It is noteworthy that we can confirm the results of Celikcan et al. (2020), as we found that a good contender for approximating the saliency of a VR environment is the MB + algorithm. However, we would like to stress once more that we do not aim to provide a saliency predictor, but rather a pipeline for the generation of ground truth fixation maps that can be utilized to train and evaluate such saliency predictors.

5 Conclusion and Future Work

In this paper, we proposed an algorithm to generate fixation maps from gaze points captured in free viewing virtual environments using a classical computer vision approach. Our algorithm was especially designed to compute fixation points given a visual stimulus in the form of an input video by collecting and projecting eye fixation points from other users showing similar content to the input using classical computer vision algorithms. To retrieve input stimuli similar to the input, we use an image retrieval approach based on SIFT features. This also allows us to project the retrieved images onto the target using a homography transformation for the gaze data to re-project the gaze into the current view. Since the algorithm can compute saliency maps from the projected fixation maps, it can also be utilized to generate ground truth fixation and saliency maps to train ML saliency models for virtual environments. We also showed that our algorithm can outperform recent state-of-the-art methods on several metrics on the Saliency in VR dataset. It is also worth noting that our algorithm will generate saliency maps similar to the input, if similar patterns or self-similarities are shown inside the input, as it will retrieve all frames containing similar visual stimuli even if the shown object is not the same.

However, we would also like to address some future improvements, as we aim to utilize our method to train saliency predictors in current gaze prediction pipelines using the generated fixation maps as ground truth to train these models. First, we currently do not utilize the temporal information of adjacent video frames for the calculation of the homographic projection which we will address in future work.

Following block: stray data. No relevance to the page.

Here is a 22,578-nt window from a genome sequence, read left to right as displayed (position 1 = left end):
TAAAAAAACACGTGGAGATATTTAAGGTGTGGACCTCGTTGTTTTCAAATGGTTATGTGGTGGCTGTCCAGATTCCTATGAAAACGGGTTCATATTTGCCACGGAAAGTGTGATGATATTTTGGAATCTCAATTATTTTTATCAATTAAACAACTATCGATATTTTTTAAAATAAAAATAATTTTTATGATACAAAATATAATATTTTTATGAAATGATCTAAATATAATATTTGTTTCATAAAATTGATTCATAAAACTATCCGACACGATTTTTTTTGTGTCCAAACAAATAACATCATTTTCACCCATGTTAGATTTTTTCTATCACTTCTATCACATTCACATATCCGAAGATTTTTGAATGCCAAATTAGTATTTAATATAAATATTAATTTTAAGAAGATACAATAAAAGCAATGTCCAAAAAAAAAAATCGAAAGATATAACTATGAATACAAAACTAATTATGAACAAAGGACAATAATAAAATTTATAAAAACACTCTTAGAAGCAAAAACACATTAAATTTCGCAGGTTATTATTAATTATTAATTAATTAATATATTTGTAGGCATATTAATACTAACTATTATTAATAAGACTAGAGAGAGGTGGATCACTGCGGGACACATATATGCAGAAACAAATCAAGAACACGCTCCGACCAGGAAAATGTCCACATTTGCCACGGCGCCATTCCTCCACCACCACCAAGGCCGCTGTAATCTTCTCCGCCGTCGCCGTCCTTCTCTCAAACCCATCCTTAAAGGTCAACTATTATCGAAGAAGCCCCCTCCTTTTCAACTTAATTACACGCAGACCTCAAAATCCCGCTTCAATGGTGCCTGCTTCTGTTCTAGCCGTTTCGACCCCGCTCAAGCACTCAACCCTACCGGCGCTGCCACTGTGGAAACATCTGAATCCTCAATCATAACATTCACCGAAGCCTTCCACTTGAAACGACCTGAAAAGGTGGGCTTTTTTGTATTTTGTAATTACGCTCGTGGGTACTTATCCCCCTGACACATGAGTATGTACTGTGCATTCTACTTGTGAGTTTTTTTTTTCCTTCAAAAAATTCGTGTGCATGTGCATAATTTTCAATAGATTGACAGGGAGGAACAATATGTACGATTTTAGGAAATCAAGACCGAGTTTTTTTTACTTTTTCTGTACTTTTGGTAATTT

Another improvement would be the estimation of camera properties that are necessary for image distortion, as our algorithm currently does not distort the input. This might result in slight off gaze points calculated through the mapping and therefore do not mirror the actual gaze position inside the target frame. Further, extending our algorithm by using a 3-dimensional representation of the virtual space, either through Structure from Motion or by providing a model of the scene, would allow us to accurately map the gaze into 3D space. This also reduces the computational requirements as it only requires to project gaze points that are visible to the user at run-time. At last, we also do not explicitly deal with dynamic objects, such as animations or changes in appearance; hence, one could apply image segmentation to extract dynamic objects and process them separately. Furthermore, our results also show that scenes which contain dynamic animated objects will result in wrongly assigned fixation positions. This is especially true if the animation is highly salient in contrast to the default behavior, for example when gesturing something to the user. In these cases, our algorithm might fail because different descriptors describe the object. An option to solve these might be the extraction of dynamic objects to generate the gaze mapping of those independent on the scene.

Data Availability Statement

Publicly available datasets were analyzed in this study. This data can be found here: https://vsitzmann.github.io/vr-saliency/ https://cranehzm.github.io/DGaze.html.

Author Contributions

TR introduced the presented idea, formed the concept, developed the implementation, carried out the experiments and performed the evaluation. SF encouraged TR to investigate the use of vocabulary trees and discussed the evaluation process. SF and FS provided feedback during the entire development and experiment process. Both also supervised the findings and the drafting process of this work. All authors discussed the results and contributed to the final manuscript.

Conflict of Interest

The authors declare that the research was conducted in the absence of any commercial or financial relationships that could be construed as a potential conflict of interest.

Publisher’s Note

All claims expressed in this article are solely those of the authors and do not necessarily represent those of their affiliated organizations, or those of the publisher, the editors and the reviewers. Any product that may be evaluated in this article, or claim that may be made by its manufacturer, is not guaranteed or endorsed by the publisher.

References